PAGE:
Unique customs are everywhere in the Peaks, and summer visitors look out for a tradition that could go back to the Celts or even earlier. In every tiny village, the art of well dressing means creating the most glorious pictures around wells and springs with flower petals, feathers, seeds and berries, following a fine tradition that has survived despite Church opposition.

Other local traditions are more recent – the cook in Bakewell who got the recipe wrong and spread the egg on the strawberry tart instead of mixing it into the pastry, and inadvertently created the famous Bakewell Pudding locals still devour today (similar Bakewell tarts also originated here).

Chesterfield’s twisted spire

Or the huge open-air market at Chesterfield, close to that famous twisting spire which is a local landmark, and a great place to browse before hunting down the local museum. In this part of the world, Sir Richard Arkwright built the world’s first successful water-powered spinning mill near Cromford, where visitors today tour the village lock-up and pigsties. Pretty villages like Tissington and Hartington and lovely Georgian towns of Ashbourne and Melbourne, all surrounded by the most glorious Peaks scenery, are just more great reasons to explore the Peak District. And come back, time after time, as so many do.

For details of what to see and do and where to stay in the Peak District area, www.visitpeakdistrict.com. Tourist Information Centres: 13 Market Place, Ashbourne DE6 1EU; tel: (01335) 343666; The Old Market Hall, Bridge Street, Bakewell DE45 1DS; tel: (01629) 816558; Pavilion Gardens, St John’s Road, Buxton SK17 6XN; tel: (01298) 25106. 

Take a peak at this:

  • Biggin Hall Country House Hotel (2-star), Buxton. Historic house dating back to the 17th century, in the heart of the Peak District. Tel: (01298) 84451; www.bigginhall.co.uk. BRITAIN XTRA: Read more about this great hotel in our full review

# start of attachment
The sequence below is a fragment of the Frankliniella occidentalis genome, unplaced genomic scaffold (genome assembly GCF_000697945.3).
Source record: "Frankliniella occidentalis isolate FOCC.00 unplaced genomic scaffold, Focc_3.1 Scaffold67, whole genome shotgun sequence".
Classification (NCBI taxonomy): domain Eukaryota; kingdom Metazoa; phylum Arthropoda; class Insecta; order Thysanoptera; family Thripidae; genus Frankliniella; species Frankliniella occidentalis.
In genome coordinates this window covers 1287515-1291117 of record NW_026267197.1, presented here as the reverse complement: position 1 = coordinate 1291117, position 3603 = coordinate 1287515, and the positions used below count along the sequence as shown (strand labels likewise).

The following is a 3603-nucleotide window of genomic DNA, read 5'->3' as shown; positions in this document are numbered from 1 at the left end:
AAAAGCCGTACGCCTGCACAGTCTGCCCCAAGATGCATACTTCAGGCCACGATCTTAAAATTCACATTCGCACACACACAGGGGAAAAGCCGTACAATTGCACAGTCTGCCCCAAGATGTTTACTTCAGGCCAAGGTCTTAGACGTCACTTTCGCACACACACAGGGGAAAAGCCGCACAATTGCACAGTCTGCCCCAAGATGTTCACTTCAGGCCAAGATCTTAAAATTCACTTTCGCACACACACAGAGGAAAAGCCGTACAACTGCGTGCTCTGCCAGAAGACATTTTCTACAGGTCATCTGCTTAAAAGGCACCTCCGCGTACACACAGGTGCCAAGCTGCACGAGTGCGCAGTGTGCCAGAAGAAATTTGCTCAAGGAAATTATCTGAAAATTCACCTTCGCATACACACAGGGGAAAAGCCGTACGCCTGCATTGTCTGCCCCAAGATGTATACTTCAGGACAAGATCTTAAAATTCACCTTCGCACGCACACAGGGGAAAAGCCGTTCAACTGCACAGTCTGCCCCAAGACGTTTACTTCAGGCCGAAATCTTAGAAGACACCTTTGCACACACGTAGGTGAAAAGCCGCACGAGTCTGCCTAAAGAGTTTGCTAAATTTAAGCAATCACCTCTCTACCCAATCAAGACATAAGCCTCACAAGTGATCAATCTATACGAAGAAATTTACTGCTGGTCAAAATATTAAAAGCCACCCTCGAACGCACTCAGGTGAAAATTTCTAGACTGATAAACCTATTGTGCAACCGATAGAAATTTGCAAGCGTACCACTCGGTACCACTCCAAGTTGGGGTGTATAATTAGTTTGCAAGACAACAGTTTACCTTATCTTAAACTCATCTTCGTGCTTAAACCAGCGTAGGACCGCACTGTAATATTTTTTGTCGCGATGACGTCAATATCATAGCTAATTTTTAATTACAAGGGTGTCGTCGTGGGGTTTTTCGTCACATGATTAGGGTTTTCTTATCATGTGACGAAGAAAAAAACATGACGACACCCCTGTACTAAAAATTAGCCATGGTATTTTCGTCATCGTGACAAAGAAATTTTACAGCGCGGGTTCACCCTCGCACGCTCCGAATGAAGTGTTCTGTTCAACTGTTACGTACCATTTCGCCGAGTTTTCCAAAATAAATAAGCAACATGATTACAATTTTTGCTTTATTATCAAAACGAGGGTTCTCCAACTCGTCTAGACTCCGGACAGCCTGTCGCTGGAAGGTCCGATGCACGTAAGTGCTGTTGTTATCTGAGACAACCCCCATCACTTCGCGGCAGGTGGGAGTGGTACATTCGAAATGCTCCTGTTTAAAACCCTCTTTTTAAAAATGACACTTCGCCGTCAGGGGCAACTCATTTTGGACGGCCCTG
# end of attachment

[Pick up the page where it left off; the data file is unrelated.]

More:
• Buxton Opera House, Buxton. Lovingly restored to its former glory in 2001 and home to the prestigious Buxton Festival and live music festivals too. Tel: (0845) 127 2190; www.buxton operahouse.org.uk.
  • Chatsworth, Bakewell. One of Britain’s most famous stately homes complete with deer park, arboretum, rose garden, farmyard and award-winning farm shop. Tel: (01246) 565300; www.chatsworth.org
  • Creswell Crags, Worksop, Nottinghamshire. Limestone gorge honeycombed with caves and famous as the most northern home of our Ice Age ancestors. See stone tools and fascinating art. Tel: (01909) 720378; www.creswell-crags.org.uk
  • Eyam: The Plague Village, a moving testament to the courage of the people when the Plague struck in 1665. Eyam Museum. Tel: (01433) 631371; www.eyammuseum.demon.co.uk
  • Haddon Hall, Bakewell. Tremendous old-world atmosphere in this hidden gem steeped in medieval and Tudor history, and with wonderful features from the 12th and later centuries. Tel: (01629) 812855; www.haddonhall.co.uk.
  • Ilam Hall and Dovedale: Gardens owned by the National Trust and close to a beautiful valley, with a great tea room. Tel: (01335) 350503; www.nationaltrust.org.uk.
  • Red House Working Carriage Museum, Matlock. Great working carriages, often seen on local lanes – take a carriage ride or learn to drive yourself. Tel: (01629) 733583; www.workingcarriages.com.
  • Speedwell Cavern, Castleton, Hope Valley. At the foot of the glorious Winnat’s Pass, close to the village of Castleton descend the 105 steps to this deepest of caves. A boat trip through this 200-year-old lead mine is unmissable. Tel: (01433) 620512; www.speedwellcavern.co.uk